The Psychology Behind Questioning


Share on LinkedIn

Listening is now more important than ever for a sales professional, but do we truly understand why it’s so important? The psychology behind asking questions; the right questions, is vital for the success of your approach.

So we dive into the psychological understandings of asking questions and the timing of them.

sales psychology

Starting at the root of questioning there lays the general guideline that the person who asks the most questions is in fact controlling the situation. Taking that from a prospective client’s point of view, that’s pretty intimidating isn’t it?

We want to control the situation, of course we do it’s what we’ve been endlessly told time and time again but you need to hand over that control to the customer.

Once the customer feels secure and safe, then it’s far more likely that you’ll be able to advance further with the opportunity.

As you listen more you get the opportunity to ask more questions, these questions are probing and qualifying helping you understand both the situation and customer even more. The catch? You need to make sure that the right questions are getting asked at the right moment.

Don’t underestimate the need for perfect timing when asking those questions as you’ll see explained below:



When you ask questions that probe or seek out more information it starts to signal and show to the customer that you’re in fact listening and interested.

We all gauge the conversation and where it’s headed by the level of concern or interest the other party is paying, the ultimate gesture or sign of concern is to pay attention only to the customer.

Consider how probing your questions are and then consider how much more probing they become if the customer hasn’t seen you as a respected person or built any rapport with you. This is down to the timing, if you ask the deep questions at the beginning and you’re in invading their privacy.



What happens when you struggle to understand a product or problem? You ask yourself questions in attempt to discover an answer.

Now when you’re questioning the customer at the right moment you’ll be promoting all of the thought processes needed behind making a purchase or the most important part; convincing themselves this is a perfect purchase.

You need to remember that it’s not you who convinces the customer, they convince themselves. When the decision to buy happens it’s down to the fact you asked those thought provoking questions and timed them perfectly.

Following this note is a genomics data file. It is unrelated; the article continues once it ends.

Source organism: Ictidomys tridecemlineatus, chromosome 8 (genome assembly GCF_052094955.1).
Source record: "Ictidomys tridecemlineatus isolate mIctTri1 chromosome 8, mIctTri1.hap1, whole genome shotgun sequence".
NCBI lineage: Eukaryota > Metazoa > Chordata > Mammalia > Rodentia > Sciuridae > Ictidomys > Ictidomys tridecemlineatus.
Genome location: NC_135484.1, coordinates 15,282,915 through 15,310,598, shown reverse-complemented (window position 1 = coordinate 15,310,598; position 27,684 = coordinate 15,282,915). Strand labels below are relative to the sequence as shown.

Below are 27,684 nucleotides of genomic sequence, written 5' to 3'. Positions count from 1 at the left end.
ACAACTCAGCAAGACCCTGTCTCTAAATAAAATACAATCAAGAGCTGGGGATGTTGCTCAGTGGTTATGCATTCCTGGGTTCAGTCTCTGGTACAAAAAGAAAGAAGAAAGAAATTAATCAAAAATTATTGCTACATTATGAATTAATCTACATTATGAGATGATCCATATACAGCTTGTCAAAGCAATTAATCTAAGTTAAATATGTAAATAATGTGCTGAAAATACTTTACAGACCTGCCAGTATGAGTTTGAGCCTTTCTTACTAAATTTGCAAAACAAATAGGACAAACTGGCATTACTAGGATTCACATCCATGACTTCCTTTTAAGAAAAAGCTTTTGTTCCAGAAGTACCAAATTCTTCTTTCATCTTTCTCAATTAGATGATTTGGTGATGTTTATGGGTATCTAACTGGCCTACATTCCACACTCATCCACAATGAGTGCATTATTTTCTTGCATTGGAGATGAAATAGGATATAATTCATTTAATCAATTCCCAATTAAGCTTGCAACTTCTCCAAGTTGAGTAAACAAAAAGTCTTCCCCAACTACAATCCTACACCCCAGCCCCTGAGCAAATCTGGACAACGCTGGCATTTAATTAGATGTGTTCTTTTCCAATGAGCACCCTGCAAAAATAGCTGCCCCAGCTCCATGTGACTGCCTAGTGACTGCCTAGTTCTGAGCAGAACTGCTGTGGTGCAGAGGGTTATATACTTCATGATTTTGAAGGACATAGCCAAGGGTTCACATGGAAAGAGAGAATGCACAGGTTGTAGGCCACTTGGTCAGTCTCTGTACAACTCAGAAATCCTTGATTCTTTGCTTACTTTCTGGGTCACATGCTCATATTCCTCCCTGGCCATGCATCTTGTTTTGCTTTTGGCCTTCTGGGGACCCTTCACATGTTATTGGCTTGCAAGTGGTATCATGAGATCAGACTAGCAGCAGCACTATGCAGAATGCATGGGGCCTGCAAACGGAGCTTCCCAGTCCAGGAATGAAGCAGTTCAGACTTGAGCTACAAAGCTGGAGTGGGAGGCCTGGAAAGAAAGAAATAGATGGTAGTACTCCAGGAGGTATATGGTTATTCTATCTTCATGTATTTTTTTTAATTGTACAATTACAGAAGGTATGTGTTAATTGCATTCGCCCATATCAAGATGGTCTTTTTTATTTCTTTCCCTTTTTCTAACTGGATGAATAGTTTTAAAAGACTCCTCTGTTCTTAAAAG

What makes you consider someone to be a credible expert? It’s the questions they can answer but more importantly it’s the questions they ask you.

Think of the last time you spoke to someone that you considered an expert, chances are everything you stored mentally is down to the fact they asked you probing questions that required you to fill in the blanks (more on this further down).

Questions not only portrait you as a master of your field but it gives you credibility that you are the go-to person for product advice, guidance and future endeavours.

As an example consider stock traders and their ability to tell you about future trends, balance sheets and the industry as a whole – the knowledge they show is often taken in by surrounding admirers which results in the expert tag.


How Do Questions Work?

The human mark-up has given us the undeniable need to answer questions to the point it has become reflex like. This has worked its way from the deep down need to feel or see a form of completion – i.e. finished project, finished sentence etc.


Think of a joke without a punch line, this is the same effect a question has on us. This is exactly what you want with the questioning process; you need to ensure that the questions you ask are giving the customer the opportunity to fill in the blanks and start to convince that they are in fact making the right decision.

If something is incomplete it’s not certain to function or do whatever it needs to do, this plays into the hands of purchase and long term risk – few customers can handle this especially when they have their job on the line.

Another aspect to consider is the rule of 3 –

If we start, stop and start something the human mind can only effectively handle 3 nested in-completions.

Ask the right questions and you can give the customer the opportunity to fill in the blanks.

Questions stimulate the brain – the new brain or neocortex – which is responsible for sensory perception, generation of motor commands, spatial reasoning & conscious thoughts in humans and language.


Why does this matter? If you can build trust and show that you’re “safe” then asking the questions which may normally be considered a bit too much are now easily & happily answered.

We have mental filters and defences in our brain that decides to store, delegate or throw away the information we receive. Surveys are a great example, we feel in tune with answering the questions however give it 5 minutes and we’ll forget we answered anything.


The power of questioning cannot be underestimated – it builds relationships, moves the sales cycle and ultimately it decides on who gets the customers’ business. If you can align your questioning to the customers “language” then you’ll find it far easier to start asking the exclusive questions

Republished with author's permission from original post.


Please use comments to add value to the discussion. Maximum one link to an educational blog post or article. We will NOT PUBLISH brief comments like "good post," comments that mainly promote links, or comments with links to companies, products, or services.

Please enter your comment!
Please enter your name here